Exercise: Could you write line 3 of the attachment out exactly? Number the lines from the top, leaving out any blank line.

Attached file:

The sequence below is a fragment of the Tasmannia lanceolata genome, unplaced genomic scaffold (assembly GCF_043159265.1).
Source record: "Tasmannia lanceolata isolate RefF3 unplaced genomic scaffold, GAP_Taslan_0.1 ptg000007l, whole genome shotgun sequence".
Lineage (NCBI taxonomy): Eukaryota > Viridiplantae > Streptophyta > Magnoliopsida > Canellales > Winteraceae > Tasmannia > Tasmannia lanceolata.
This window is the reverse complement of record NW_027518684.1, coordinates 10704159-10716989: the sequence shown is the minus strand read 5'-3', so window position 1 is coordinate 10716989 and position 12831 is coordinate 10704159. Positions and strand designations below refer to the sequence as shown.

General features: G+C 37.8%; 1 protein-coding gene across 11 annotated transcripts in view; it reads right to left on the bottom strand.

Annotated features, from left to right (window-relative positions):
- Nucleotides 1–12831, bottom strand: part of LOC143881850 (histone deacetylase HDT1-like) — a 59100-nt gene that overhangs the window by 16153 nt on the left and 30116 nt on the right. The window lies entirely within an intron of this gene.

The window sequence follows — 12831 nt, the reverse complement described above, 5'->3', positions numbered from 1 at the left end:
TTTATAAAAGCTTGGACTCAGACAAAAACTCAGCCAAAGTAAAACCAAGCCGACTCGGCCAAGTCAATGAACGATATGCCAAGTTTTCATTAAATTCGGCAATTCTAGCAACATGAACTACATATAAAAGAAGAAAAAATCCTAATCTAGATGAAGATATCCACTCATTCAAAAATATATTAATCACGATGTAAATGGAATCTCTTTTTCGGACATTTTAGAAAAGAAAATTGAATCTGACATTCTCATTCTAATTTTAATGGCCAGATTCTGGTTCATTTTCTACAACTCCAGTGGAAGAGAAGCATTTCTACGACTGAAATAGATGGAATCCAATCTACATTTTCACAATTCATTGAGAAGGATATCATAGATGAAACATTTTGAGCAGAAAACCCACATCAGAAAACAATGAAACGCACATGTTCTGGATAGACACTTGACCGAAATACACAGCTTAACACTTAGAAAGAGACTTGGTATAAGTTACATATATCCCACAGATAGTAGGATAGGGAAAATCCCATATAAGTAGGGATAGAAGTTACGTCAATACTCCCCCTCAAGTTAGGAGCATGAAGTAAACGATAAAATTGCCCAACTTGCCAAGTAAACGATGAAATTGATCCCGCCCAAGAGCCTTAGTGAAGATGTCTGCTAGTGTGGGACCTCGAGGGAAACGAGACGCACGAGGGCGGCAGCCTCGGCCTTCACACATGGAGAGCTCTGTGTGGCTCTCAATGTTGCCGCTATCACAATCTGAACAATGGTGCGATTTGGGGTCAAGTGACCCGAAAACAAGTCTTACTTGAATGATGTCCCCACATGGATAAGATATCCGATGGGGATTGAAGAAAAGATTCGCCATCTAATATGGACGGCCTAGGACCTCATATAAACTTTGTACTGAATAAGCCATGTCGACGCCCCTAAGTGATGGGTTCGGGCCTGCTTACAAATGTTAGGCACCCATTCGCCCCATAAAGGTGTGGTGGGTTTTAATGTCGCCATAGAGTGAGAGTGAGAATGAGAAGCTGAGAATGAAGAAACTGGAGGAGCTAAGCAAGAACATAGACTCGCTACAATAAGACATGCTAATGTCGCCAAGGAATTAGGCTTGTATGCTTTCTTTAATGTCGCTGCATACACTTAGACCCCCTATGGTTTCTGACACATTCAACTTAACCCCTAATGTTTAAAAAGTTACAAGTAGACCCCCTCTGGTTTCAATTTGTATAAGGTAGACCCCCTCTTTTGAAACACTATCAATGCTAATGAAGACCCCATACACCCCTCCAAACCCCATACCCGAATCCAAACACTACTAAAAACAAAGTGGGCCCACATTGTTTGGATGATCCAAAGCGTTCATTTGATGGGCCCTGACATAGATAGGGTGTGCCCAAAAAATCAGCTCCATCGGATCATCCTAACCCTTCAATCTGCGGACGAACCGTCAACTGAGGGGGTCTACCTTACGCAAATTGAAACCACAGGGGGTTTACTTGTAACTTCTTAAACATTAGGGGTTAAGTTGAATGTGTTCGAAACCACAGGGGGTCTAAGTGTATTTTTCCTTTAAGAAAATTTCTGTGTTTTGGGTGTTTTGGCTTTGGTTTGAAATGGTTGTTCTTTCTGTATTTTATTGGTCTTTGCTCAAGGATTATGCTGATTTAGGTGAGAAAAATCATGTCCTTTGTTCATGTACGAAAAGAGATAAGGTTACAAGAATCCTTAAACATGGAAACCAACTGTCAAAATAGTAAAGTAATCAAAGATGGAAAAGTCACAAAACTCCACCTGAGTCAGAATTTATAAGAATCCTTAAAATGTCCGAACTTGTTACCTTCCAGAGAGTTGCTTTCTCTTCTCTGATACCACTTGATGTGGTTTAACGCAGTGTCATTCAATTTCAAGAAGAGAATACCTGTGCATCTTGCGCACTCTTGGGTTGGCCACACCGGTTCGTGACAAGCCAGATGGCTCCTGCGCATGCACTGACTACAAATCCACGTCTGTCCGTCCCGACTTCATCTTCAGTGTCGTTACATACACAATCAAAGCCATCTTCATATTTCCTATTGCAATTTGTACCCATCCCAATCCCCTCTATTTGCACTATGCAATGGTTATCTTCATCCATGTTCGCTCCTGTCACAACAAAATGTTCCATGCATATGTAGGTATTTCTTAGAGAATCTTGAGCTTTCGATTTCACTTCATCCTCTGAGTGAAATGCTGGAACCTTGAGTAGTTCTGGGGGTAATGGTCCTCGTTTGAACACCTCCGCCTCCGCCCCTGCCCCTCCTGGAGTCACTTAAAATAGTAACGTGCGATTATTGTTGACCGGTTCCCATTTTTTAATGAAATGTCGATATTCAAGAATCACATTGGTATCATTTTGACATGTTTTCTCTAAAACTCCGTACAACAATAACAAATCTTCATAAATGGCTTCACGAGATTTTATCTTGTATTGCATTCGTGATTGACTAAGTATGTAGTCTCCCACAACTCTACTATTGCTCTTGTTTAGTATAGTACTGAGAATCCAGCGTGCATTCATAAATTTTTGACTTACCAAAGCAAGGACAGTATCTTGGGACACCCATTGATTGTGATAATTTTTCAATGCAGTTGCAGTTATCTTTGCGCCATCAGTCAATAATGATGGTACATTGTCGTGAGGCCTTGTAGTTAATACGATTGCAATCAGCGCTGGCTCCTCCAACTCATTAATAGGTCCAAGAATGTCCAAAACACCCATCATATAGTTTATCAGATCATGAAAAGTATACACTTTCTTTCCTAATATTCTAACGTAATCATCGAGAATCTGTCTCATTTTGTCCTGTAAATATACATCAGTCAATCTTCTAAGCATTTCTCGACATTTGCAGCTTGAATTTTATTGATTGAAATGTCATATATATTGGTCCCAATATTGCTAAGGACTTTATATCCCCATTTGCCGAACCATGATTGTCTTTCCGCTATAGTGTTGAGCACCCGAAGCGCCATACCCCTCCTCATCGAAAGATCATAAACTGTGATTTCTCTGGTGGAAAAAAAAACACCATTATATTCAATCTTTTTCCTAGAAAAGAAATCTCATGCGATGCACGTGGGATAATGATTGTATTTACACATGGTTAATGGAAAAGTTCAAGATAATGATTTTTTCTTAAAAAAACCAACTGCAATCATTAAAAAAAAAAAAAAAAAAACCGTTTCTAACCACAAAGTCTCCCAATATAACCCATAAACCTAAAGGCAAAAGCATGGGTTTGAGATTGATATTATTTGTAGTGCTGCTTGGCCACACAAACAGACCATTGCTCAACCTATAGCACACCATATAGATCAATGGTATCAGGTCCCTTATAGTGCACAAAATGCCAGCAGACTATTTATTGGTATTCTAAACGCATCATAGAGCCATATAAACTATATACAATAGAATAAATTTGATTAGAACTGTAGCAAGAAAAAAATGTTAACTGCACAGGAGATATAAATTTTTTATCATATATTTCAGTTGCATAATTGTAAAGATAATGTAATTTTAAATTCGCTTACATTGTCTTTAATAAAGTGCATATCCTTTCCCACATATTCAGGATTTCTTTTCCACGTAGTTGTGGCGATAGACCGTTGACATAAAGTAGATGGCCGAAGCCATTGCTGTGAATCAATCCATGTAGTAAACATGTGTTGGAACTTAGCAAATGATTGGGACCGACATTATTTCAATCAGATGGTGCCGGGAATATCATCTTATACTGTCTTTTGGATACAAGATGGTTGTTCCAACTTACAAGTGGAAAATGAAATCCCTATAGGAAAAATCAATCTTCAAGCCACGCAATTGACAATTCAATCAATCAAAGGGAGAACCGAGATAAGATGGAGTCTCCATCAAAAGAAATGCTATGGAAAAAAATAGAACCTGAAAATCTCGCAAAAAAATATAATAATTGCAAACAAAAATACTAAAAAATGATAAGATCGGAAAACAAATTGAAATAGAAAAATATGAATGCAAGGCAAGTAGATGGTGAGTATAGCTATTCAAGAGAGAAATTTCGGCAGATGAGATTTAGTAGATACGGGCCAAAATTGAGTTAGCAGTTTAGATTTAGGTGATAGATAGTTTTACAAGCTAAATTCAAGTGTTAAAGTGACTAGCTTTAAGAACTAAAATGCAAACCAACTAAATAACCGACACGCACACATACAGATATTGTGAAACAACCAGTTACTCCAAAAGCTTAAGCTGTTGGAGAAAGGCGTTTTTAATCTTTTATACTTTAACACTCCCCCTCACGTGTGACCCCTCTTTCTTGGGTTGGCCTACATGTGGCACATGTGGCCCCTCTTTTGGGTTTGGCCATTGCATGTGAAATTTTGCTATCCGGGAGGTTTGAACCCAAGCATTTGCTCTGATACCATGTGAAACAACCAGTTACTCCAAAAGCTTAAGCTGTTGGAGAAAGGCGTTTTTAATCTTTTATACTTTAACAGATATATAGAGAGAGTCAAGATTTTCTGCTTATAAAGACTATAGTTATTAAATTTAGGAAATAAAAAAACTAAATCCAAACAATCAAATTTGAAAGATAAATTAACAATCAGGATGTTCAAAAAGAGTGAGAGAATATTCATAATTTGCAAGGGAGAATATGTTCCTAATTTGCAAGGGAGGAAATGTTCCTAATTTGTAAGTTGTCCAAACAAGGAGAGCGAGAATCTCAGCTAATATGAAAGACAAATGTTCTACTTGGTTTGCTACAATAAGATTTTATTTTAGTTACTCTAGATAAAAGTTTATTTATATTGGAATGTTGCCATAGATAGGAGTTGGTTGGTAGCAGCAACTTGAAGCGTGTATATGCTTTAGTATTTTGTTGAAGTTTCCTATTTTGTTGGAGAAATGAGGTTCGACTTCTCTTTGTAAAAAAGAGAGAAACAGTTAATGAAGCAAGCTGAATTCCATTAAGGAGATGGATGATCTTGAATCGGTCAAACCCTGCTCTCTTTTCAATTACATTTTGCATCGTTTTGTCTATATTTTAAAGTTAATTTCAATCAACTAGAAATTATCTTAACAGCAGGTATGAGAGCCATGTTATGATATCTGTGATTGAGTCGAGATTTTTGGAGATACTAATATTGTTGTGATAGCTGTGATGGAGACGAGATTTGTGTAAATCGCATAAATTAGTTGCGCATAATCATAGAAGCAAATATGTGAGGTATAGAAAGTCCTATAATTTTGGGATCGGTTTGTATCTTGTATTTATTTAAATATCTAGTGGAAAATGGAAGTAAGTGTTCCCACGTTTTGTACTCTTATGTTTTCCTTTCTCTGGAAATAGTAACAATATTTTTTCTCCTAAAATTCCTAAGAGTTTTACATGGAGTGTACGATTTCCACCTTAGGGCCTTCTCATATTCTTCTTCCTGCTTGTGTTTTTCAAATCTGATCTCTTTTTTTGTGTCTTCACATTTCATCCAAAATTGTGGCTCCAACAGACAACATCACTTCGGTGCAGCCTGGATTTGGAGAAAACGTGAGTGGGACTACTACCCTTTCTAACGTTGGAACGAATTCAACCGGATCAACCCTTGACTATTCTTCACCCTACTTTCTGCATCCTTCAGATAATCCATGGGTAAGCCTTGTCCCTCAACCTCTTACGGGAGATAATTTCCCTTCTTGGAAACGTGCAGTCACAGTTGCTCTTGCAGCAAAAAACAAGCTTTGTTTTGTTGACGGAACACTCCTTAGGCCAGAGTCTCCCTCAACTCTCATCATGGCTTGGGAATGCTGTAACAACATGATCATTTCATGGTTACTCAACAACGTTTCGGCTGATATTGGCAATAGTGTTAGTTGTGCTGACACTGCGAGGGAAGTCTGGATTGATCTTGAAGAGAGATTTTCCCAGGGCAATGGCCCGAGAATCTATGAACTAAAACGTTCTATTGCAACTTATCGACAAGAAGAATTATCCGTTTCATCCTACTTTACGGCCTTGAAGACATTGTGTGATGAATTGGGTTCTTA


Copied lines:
Lineage (NCBI taxonomy): Eukaryota > Viridiplantae > Streptophyta > Magnoliopsida > Canellales > Winteraceae > Tasmannia > Tasmannia lanceolata.